We remain open to provide care for your pets. We are following the direction of government and regulatory authorities and have implemented hospital and visit protocols to keep both you and our team safe. For regular updates on our hours and visit protocols, please follow our social media platforms.

403.246.1115
cat-dental

Cat Dental Care

Cats have the same dental problems that we do as humans. If cats do not get regular dental care, they will experience the same pain and suffering that we do, but they are not able to communicate this pain to us. It is vitally important that you have your cat’s teeth examined by your veterinarian on an annual basis to prevent dental problems and unnecessary pain.

What is involved in a dental cleaning procedure?

Our dental cleanings are always done under general anesthesia, with full monitoring equipment and IV fluids. We radiograph the entire mouth and do a detailed clean and polish of all the teeth, including under the gum line.

What are signs of dental problems in cats?

Cats often hide dental issues and show no obvious signs of dental pain. Cats with significant dental disease will still be eating their normal amounts of food. Bad breath, tartar and red gums are some of the first problems we see. If a cat is having difficulty chewing or has stopped eating, then the dental disease is extreme and will likely require dental extractions and major intervention. Our goal is to prevent the dental disease from reaching this point through home care, dental diets and early interventions. Regular dental cleanings will be required to maintain your cat’s dental health, just as it is for your own teeth. We will discuss your cat’s dental needs during your office visit.

Are some breeds more susceptible than others?

Dental disease can be genetic, so if the parents of your kitty had bad teeth, they are more likely to have bad teeth. But that doesn’t mean every cat of that breed or colour is going to have dental disease. You can always discuss your cat’s risk level when you meet with one of our veterinarians.

What is feline tooth resorption?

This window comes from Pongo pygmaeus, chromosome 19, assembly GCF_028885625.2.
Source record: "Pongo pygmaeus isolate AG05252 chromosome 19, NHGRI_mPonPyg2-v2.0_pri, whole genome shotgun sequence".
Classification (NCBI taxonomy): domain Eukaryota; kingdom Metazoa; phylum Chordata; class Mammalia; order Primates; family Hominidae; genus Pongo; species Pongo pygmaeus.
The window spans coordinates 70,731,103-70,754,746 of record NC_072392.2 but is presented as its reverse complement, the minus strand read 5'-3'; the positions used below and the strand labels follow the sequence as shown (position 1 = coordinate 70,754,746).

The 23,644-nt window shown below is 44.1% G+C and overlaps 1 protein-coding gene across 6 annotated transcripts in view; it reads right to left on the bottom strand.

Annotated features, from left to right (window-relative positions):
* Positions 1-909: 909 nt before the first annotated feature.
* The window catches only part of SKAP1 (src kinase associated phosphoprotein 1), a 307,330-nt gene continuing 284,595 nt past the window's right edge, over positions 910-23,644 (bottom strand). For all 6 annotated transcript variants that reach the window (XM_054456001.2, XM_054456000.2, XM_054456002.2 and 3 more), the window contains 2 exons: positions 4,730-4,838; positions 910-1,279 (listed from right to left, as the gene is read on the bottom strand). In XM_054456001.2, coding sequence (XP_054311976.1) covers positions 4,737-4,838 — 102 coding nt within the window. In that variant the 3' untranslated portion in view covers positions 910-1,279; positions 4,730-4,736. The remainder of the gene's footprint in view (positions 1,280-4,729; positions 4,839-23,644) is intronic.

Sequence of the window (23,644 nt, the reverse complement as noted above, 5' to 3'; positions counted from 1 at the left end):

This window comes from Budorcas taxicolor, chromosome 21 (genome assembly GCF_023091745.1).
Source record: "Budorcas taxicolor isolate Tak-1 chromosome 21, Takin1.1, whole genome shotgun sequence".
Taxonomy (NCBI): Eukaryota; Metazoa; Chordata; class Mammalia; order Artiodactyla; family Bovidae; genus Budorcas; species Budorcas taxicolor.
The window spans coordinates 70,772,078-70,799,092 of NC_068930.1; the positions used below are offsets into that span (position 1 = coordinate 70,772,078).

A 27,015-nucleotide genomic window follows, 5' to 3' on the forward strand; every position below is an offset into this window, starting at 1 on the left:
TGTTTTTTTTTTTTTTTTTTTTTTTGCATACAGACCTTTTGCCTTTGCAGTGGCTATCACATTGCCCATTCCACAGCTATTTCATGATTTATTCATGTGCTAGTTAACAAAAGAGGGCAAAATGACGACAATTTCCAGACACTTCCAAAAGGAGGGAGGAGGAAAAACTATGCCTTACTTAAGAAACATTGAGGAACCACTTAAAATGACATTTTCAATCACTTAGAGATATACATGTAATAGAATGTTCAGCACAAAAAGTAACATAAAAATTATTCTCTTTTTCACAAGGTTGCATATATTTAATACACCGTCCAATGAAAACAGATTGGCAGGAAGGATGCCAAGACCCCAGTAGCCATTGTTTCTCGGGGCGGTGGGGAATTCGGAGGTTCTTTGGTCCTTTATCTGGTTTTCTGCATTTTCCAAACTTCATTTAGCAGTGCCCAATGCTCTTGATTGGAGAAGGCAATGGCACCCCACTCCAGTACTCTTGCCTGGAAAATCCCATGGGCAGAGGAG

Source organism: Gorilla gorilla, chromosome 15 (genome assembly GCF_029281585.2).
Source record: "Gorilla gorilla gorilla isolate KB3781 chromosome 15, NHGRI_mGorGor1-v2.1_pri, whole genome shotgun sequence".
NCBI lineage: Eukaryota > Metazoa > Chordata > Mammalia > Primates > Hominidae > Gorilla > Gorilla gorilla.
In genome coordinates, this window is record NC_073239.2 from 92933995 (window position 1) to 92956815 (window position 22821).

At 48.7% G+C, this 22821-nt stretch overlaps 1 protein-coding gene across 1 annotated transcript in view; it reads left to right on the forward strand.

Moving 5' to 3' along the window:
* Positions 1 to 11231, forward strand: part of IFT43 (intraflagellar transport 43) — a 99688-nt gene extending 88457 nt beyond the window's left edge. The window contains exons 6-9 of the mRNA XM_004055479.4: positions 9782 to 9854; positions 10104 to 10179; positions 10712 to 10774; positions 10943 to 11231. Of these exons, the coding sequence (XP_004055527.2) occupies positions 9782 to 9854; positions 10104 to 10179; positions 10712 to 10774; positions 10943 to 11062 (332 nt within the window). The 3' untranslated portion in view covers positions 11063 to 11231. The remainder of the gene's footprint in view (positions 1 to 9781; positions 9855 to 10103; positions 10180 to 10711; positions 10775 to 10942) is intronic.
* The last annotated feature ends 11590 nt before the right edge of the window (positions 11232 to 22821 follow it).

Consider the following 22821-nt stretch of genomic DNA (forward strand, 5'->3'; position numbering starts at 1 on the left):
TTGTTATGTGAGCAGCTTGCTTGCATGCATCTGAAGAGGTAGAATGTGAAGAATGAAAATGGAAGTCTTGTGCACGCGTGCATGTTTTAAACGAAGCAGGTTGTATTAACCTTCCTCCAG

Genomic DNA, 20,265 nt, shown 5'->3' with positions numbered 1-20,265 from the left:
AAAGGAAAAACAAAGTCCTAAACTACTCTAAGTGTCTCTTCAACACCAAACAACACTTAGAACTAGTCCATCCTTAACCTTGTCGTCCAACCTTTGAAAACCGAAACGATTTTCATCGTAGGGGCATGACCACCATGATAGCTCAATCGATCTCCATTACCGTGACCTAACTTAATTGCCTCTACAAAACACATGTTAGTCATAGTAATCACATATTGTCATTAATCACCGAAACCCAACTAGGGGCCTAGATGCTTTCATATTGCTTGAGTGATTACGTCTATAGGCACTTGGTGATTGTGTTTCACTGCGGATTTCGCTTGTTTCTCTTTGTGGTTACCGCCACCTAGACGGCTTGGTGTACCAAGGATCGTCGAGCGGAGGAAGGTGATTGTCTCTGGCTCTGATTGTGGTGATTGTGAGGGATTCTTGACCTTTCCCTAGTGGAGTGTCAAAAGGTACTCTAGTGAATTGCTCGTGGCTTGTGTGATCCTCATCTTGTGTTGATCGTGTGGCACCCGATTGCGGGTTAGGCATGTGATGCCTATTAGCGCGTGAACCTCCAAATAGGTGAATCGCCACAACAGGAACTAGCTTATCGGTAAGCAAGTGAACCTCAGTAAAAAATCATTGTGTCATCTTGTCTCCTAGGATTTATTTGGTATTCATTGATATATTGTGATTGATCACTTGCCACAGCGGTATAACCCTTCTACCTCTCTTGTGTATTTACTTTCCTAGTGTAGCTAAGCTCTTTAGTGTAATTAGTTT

Tooth resorption is a disease that is well known but not well understood. The newest studies show that all cats will possibly be affected by it if they live long enough. When a tooth begins to resorb, it is attacked by the cat’s immune system and it causes the inner sensitive layers of the tooth and blood supply to be exposed, which is quite painful. Sometimes, resorptive lesions occur only in the roots of the teeth and we only find it when we take radiographs of the tooth roots. The only treatment for tooth resorption is to extract the affected painful tooth.

This clinic is great! Sometimes my cat can be pretty stubborn but they are able to work with her. I…

Liz Fediuk

I cannot recommend Killarney Cat Hospital enough. I have two cats who this is their primary clinic. My one cat…

Lauren Harrison

Could not recommend more. I have a difficult cat... Understatement of the year. Their priority is his comfort first. Its…

Charslo 1

I would highly recommend taking your cat to this 'cat only' practice. It is well worth it. Our…

Blythe Ibatuan

This place really good care of my cats prior to, and throughout their neutering surgery. They genuinely care about the…

Justin Todd

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COVID-19: Additional measures we are taking

Dear Clients,

Due to the close contact that our work requires, we have taken additional measures to protect you and our team while providing care for your furry family members.

The following changes are effective as of Monday, March 23, 2020:

1. We are currently operating a “closed waiting room” policy to protect our clients and staff. When you arrive, please remain in your vehicle and use your cell phone to call us at 403.246.1115. We will take a history from outside of your vehicle, and bring your pet into the clinic for an examination with the veterinarian. We will then return to your vehicle with your pet to discuss our recommended treatment plan.

2. We are continuing to accept appointments for urgent or sick pets, as well as time-sensitive puppy/kitten vaccinations. All other services will be scheduled for a later time.

3. We are still OPEN with the following hours: Monday to Friday: 9:00 am - 5:00 pm

4. If you are ordering food or medications, please allow 2-4 business days as our suppliers are dealing with increased demand and are trying to fill orders as quickly as possible. We will advise you as soon as your order arrives. Please call us when you arrive to pick up your order, but do not enter the hospital. Our staff will bring your order to your car and take payment over the phone. You can also use our online store and have your food delivered directly to your home. To sign up for the Online Store, visit our website.

5. For the time being, we are not accepting cash as payment. Credit cards and debit card payments are still available.

6. Following the recommendations of our government and medical experts, we are doing our best to practice social distancing within the constraints of our roles. As such, we have taken measures to avoid both contracting and facilitating the spread of this virus.

Thank you for helping us be diligent for everyone's safety. As we have heard from all levels of government, the situation is fluid and any updates will be provided as changes occur.

- Your dedicated team at Killarney Cat Hospital